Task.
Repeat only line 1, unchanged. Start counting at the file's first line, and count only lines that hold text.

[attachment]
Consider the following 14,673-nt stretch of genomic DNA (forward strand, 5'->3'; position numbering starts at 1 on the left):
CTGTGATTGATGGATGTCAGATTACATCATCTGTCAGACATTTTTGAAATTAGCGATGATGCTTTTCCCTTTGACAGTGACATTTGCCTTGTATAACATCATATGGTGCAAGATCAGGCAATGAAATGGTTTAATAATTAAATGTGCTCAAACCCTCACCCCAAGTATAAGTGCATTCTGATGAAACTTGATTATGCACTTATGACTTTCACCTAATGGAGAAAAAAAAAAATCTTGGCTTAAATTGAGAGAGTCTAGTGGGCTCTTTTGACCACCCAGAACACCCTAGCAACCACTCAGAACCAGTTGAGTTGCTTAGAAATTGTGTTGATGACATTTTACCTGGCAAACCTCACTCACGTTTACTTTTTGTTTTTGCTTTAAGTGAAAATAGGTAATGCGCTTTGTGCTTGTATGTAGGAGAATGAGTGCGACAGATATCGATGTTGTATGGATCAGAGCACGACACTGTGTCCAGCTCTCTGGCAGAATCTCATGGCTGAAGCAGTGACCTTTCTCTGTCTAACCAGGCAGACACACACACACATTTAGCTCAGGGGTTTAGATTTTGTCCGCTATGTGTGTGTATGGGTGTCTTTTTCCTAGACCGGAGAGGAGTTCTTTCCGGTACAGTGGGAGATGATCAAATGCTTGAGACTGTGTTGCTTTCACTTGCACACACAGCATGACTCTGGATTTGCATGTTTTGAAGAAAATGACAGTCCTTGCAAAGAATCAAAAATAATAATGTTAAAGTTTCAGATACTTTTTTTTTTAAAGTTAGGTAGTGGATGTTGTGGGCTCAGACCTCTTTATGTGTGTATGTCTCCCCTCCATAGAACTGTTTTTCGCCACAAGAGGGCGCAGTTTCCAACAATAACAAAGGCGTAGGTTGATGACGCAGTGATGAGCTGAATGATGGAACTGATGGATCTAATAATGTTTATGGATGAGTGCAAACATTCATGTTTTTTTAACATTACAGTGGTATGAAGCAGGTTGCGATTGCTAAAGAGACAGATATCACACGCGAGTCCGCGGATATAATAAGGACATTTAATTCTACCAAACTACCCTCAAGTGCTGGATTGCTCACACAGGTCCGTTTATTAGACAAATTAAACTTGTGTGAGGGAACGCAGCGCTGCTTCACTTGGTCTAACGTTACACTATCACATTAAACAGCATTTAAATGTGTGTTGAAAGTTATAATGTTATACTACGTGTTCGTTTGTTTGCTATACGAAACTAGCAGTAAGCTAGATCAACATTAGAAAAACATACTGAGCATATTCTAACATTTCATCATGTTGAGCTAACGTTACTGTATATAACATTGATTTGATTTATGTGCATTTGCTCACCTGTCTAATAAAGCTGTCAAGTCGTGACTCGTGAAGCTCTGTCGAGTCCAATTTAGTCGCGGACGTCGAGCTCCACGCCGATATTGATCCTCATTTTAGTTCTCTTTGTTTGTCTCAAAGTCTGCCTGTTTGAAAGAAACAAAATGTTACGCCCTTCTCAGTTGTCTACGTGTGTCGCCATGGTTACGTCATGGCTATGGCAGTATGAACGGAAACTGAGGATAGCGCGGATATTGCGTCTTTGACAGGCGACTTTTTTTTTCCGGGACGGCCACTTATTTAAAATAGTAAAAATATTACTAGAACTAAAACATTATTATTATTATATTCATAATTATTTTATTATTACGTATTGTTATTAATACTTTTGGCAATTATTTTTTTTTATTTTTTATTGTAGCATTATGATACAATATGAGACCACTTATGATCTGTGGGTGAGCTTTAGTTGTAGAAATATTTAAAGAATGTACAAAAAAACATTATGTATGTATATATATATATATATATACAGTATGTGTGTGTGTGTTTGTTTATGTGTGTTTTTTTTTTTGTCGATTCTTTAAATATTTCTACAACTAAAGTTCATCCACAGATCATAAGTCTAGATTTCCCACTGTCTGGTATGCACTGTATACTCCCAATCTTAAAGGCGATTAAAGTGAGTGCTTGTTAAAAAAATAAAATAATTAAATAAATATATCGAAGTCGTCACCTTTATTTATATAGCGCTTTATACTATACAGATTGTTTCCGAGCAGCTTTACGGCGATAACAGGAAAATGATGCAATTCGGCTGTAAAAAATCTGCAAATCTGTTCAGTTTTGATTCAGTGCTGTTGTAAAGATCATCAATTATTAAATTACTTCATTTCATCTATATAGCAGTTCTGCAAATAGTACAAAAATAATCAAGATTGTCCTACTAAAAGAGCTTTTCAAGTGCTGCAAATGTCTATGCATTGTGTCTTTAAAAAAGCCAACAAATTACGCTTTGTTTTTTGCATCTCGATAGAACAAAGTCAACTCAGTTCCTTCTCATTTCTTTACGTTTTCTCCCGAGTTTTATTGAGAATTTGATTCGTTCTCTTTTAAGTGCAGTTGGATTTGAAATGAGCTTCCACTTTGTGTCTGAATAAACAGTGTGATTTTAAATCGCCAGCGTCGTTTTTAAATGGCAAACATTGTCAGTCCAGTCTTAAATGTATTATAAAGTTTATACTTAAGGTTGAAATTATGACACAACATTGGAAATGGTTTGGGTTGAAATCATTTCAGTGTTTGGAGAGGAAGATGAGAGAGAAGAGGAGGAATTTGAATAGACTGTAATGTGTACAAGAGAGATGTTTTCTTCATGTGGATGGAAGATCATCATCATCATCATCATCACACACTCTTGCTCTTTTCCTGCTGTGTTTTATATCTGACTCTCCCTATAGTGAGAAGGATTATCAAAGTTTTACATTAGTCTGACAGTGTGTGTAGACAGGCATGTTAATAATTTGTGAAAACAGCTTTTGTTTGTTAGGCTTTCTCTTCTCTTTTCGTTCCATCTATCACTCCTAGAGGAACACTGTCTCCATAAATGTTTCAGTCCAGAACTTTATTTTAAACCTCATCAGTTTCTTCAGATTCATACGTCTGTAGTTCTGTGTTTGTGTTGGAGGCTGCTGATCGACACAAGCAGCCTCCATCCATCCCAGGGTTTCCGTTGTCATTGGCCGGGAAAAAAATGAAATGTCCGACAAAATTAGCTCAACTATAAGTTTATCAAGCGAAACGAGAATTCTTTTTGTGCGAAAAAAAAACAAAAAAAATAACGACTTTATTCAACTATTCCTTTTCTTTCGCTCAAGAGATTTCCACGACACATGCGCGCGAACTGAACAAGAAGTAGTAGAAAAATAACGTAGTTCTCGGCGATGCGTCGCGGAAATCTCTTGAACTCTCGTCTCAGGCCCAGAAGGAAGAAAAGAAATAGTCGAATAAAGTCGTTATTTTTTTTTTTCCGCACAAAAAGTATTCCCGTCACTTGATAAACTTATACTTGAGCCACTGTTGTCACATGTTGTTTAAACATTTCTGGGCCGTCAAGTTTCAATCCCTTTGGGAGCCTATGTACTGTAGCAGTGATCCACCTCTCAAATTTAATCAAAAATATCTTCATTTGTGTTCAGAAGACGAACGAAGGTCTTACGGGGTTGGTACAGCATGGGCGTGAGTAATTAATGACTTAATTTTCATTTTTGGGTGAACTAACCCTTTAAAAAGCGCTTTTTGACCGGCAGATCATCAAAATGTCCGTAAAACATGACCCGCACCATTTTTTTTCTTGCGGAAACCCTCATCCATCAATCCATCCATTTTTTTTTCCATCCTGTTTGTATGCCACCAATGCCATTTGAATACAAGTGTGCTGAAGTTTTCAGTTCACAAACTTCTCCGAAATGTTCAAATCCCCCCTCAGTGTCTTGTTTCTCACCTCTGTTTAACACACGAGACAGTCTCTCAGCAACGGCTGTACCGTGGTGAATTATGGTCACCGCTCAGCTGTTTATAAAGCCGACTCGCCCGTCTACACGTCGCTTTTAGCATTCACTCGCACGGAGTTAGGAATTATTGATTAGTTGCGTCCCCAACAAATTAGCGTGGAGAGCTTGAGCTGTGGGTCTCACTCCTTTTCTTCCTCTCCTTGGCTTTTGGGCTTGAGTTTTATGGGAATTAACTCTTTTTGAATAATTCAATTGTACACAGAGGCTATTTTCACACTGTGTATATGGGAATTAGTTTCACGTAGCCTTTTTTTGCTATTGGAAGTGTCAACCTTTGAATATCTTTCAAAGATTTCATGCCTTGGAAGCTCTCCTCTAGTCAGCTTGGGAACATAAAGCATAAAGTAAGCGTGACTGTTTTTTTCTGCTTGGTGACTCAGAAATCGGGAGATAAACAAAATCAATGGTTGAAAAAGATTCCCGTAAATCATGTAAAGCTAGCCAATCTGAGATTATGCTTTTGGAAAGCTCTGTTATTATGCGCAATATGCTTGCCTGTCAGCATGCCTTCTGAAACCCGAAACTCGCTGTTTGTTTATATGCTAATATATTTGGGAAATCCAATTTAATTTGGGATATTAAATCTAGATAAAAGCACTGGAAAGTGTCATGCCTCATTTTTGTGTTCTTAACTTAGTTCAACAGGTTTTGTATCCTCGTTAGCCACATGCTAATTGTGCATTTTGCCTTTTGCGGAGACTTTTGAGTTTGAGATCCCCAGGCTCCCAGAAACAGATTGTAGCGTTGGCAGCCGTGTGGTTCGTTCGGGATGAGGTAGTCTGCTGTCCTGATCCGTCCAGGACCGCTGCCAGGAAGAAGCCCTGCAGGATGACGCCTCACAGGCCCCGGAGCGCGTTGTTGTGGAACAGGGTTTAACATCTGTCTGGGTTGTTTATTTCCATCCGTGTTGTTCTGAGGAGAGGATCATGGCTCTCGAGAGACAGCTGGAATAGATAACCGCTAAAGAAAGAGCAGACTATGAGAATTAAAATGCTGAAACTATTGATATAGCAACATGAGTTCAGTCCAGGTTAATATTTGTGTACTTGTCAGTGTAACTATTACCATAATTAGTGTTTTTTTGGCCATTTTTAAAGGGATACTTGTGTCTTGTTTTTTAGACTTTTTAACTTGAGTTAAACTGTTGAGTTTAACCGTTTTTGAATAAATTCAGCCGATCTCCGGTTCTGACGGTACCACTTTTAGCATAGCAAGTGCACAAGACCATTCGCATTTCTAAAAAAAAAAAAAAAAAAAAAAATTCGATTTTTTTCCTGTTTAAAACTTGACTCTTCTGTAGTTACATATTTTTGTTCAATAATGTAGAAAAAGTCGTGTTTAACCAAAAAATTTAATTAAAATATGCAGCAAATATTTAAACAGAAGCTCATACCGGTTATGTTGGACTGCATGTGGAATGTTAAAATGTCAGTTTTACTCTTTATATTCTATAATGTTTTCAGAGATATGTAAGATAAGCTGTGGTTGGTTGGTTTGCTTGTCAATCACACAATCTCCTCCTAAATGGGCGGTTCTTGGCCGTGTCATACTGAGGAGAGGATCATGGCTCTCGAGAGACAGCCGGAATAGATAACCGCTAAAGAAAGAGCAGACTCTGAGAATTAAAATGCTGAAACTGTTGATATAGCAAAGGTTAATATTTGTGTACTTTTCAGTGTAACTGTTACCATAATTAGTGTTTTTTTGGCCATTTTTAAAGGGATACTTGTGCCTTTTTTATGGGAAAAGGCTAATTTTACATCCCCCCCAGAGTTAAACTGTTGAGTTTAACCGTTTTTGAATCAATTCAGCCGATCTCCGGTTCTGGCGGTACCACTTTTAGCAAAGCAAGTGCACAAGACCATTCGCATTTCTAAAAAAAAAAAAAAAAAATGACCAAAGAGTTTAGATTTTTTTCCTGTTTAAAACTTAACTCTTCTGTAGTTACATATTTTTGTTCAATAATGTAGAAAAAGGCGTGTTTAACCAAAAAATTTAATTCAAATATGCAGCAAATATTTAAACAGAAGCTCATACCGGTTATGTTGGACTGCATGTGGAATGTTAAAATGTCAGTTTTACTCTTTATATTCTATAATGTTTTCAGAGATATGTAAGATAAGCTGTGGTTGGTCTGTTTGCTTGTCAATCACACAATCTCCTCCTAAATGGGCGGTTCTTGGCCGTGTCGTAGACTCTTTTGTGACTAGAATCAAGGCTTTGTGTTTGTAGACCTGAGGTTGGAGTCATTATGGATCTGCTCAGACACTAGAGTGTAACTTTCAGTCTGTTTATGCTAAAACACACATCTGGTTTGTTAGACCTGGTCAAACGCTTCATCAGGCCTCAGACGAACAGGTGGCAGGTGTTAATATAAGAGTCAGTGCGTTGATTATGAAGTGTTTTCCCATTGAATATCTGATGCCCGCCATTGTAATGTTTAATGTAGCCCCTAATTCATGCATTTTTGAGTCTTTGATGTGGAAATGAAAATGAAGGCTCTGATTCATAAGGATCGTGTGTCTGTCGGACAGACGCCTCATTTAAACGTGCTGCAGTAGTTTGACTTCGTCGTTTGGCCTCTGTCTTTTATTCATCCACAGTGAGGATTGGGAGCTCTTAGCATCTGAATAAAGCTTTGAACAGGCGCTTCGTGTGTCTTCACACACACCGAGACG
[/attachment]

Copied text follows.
Consider the following 14,673-nt stretch of genomic DNA (forward strand, 5'->3'; position numbering starts at 1 on the left):